At the turn of the 20th century, the tradition of the drawing-room ballad still held sway. Songs of little literary value by Liza Lehmann, Maude Valerie White, Arthur Sullivan, Edward German and others were extremely popular. While Hubert Parry (especially his 12 sets of songs, comprising settings of Shakespeare and other important English poets, called English Lyrics), Charles Stanford and Arthur Somervell were trying to raise the standard of song-writing, their efforts paled when Edward Elgar presented his cycle Sea Pictures months before the new century. It was in many respects the beginning of the British art song renaissance. Though Frederick Delius’s impressionistic songs in a variety of languages offered a contrast to the distinct “Englishness” of Elgar’s song output, it was the latter composer who epitomized a new direction for art song.
The beginning of the so-called English Musical Renaissance might have started but it was the following generation of composers that established a golden age of British art song. The First World War, however, came as an intense and irreparable shock. Many composers of art song saw active service. George Butterworth was one of the most promising composers of his generation, writing music that was both lyrical and deeply evocative of English folk culture especially when he set the of poems of A.E. Housman, most notably, Six Songs from A Shropshire Lad and Bredon Hill including two absolute masterpieces, “Loveliest of Trees” and “On the Idle Hill of Summer.” He died aged 31 at the Battle of the Somme. The poet/composer Ivor Gurney survived but his mental equilibrium did not. Nonetheless, he too composed several songs of searing and intense beauty (including “Sleep” and “Under the Greenwood Tree”).
Another famous name at the front line was Ralph Vaughan Williams, who initiated an “English pastoral” style developed partly from invocations of Englishness and influenced by English folk music. Vaughan Williams responded to the setting of words throughout his long life. Songs were as significant among his earliest efforts as they were in his final creative period. His remarkable Ten Blake Songs are a moving epilogue to a remarkable creative life and came nearly 50 years after the cycle On Wenlock Edge (1909). As well as several wondrous individual songs, he composed two cycles of genius: The House of Life and Songs of Travel.
This pastoral style predominated in British music throughout the 20th century. Many Vaughan Williams disciples of the following generation built on this thriving new tradition. His contemporary Roger Quilter left songs that are instantly recognizable as his, with an individuality lacking in most of his contemporaries. The vocal line has a natural flow, nearly always enhancing the rhythm of the words rather than forcing this rhythm onto a preconceived melody. Quilter’s songs are also striking by his choice of poetry. His favourite poets were Shakespeare, Herrick, Shelley and Blake as well as a set of anonymous Elizabethan lyrics. His Shakespeare sets (Op. 6 and especially Op. 23) have hardly ever been bettered.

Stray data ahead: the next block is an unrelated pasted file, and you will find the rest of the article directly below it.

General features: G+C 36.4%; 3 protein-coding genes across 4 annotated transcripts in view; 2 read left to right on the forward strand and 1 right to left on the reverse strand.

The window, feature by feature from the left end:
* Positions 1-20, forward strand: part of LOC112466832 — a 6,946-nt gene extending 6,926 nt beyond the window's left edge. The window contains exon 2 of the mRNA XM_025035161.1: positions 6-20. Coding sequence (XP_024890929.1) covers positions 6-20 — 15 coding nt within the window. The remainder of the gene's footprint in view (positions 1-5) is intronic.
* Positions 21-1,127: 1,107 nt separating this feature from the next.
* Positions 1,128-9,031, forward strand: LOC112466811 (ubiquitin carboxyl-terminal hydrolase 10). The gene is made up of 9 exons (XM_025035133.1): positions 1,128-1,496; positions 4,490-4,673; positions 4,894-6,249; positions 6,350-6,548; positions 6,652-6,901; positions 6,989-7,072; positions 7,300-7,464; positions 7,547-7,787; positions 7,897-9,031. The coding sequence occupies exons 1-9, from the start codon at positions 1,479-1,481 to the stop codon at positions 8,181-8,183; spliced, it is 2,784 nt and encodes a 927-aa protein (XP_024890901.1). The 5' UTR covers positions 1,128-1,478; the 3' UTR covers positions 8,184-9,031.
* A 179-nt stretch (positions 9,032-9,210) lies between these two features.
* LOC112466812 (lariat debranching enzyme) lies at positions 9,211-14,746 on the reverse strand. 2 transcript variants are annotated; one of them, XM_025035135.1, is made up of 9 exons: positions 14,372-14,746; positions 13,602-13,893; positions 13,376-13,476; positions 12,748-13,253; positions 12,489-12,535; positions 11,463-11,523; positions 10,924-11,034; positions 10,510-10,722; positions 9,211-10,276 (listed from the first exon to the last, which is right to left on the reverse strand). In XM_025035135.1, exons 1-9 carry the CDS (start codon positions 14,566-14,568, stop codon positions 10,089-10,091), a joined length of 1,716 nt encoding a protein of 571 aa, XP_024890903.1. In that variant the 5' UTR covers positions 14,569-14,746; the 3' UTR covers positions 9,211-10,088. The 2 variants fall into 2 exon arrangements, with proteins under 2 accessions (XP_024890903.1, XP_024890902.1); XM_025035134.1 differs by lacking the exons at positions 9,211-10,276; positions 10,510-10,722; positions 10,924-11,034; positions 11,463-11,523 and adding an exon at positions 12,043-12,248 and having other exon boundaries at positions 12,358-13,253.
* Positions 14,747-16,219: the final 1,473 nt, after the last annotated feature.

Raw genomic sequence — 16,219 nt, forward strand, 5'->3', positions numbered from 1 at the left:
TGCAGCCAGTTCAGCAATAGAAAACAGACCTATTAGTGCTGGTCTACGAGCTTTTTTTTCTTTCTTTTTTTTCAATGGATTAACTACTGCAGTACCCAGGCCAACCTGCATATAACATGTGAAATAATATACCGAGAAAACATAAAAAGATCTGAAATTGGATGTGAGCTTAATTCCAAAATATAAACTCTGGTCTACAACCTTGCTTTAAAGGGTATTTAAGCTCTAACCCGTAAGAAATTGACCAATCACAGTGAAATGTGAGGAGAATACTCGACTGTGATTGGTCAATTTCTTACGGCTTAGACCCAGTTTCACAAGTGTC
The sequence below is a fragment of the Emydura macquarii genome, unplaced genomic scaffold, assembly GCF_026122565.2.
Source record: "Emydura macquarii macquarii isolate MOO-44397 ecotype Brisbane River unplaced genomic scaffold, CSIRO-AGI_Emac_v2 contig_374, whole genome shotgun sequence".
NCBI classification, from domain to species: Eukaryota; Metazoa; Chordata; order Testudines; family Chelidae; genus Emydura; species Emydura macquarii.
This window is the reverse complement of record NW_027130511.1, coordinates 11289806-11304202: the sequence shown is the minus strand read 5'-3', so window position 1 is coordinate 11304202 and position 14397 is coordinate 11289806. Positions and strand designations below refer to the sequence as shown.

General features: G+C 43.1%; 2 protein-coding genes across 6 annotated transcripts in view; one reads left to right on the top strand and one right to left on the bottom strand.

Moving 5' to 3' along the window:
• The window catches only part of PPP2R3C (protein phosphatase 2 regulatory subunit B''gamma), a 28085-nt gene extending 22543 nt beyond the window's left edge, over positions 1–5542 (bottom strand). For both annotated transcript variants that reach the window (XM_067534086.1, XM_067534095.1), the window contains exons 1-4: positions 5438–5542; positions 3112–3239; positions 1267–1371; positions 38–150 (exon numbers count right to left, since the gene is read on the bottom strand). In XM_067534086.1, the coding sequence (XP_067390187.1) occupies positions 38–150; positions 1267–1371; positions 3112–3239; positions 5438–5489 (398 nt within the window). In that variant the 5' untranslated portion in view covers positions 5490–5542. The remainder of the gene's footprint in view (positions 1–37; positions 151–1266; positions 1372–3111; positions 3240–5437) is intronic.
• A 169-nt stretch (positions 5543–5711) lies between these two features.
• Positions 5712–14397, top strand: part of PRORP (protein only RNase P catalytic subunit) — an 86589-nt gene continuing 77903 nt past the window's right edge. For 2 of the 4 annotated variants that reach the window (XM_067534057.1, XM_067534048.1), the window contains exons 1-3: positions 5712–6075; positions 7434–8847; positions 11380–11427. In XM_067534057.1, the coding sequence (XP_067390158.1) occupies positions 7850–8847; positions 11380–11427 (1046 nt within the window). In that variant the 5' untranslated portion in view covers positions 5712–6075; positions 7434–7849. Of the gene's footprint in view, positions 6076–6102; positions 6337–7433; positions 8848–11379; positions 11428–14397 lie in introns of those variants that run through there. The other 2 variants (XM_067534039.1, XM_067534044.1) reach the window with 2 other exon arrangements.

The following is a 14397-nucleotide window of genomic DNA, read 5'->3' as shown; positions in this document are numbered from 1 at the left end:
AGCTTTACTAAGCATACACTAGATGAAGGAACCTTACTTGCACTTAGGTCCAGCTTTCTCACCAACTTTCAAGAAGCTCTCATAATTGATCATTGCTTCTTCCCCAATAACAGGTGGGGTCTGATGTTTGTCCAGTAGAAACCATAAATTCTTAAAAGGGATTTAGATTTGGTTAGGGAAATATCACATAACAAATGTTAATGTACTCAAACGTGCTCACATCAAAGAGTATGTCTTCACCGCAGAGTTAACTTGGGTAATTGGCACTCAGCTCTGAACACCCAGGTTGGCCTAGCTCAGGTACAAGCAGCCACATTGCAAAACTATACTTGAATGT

Gerald Finzi also loved words. His natural and inspired word-setting and melodic gifts characterize his nine song cycles, six of them on the poems of Thomas Hardy. His most treasured cycle, Let Us Garlands Bring, are settings of Shakespeare. For his part, John Ireland’s almost 100 songs feature an impressionistic writing that brings the poems by A. E. Housman, Hardy, Christina Rossetti, John Masefield, Rupert Brooke and others to life with a personal, often internally dramatic language most visible in his masterpiece “Sea Fever” and in the cycle Songs of a Wayfarer. Of Cecil Armstrong Gibbs’s 162 songs, no fewer than 38 are to poems by Walter de la Mare. They range in mood from the dreamlike serenity of “Silver,” to the hearty good-humour of “Five Eyes.” Peter Warlock (real name Philip Heseltine) composed some 150 atmospheric songs that demonstrate moods of both sombre darkness and winning joie de vivre, most notably in the cycle The Curlew. Herbert Howells also wrote songs of distinction and charm; while others who followed in the same vein included the talented E.J. Moeran (especially his songs to poems by Housman and James Joyce), Arnold Bax and Rebecca Clarke.
Two native geniuses dominated the post-World War II period. Though Michael Tippett left important and vocally demanding cycles, Songs for Ariel, The Heart’s Assurance and Songs for Achilles, it was Benjamin Britten who established a new order for British art song. A pupil of the distinguished song composer Frank Bridge, Britten wrote some 200 songs including over 60 superb folk song arrangements. He set some of the poets of legend – Pushkin, Hölderlin, Rimbaud and Michelangelo – but it is in his setting of English that Britten is so impressive. As Nicholas Maw wrote, “His feeling for poetry (not only English) and the inflexions of language make him, I think, the greatest musical realizer of English.” His personal melodic style and translucent, sophisticated harmonic language are features of over a dozen cycles but especially Songs and Proverbs of William Blake and The Holy Sonnets of John Donne.
In the 1960s, modernising trends on the continent had a significant influence on British music. Peter Maxwell Davies’s Eight Songs for a Mad King, a cycle about the mental illness of King George III, graphically represents the distress brought on by his condition. With such composers as Jonathan Dove (Out of Winter) and Mark-Anthony Turnage (Three Animal Songs, “When I Woke”) who have a natural affinity for the voice and blend a modern musical frame-work to beautifully conceived word-settings contrasts with Thomas Adès’s vocally ungrateful and ungainly but musically intriguing songs, British art song today appears as vibrant and diverse as ever.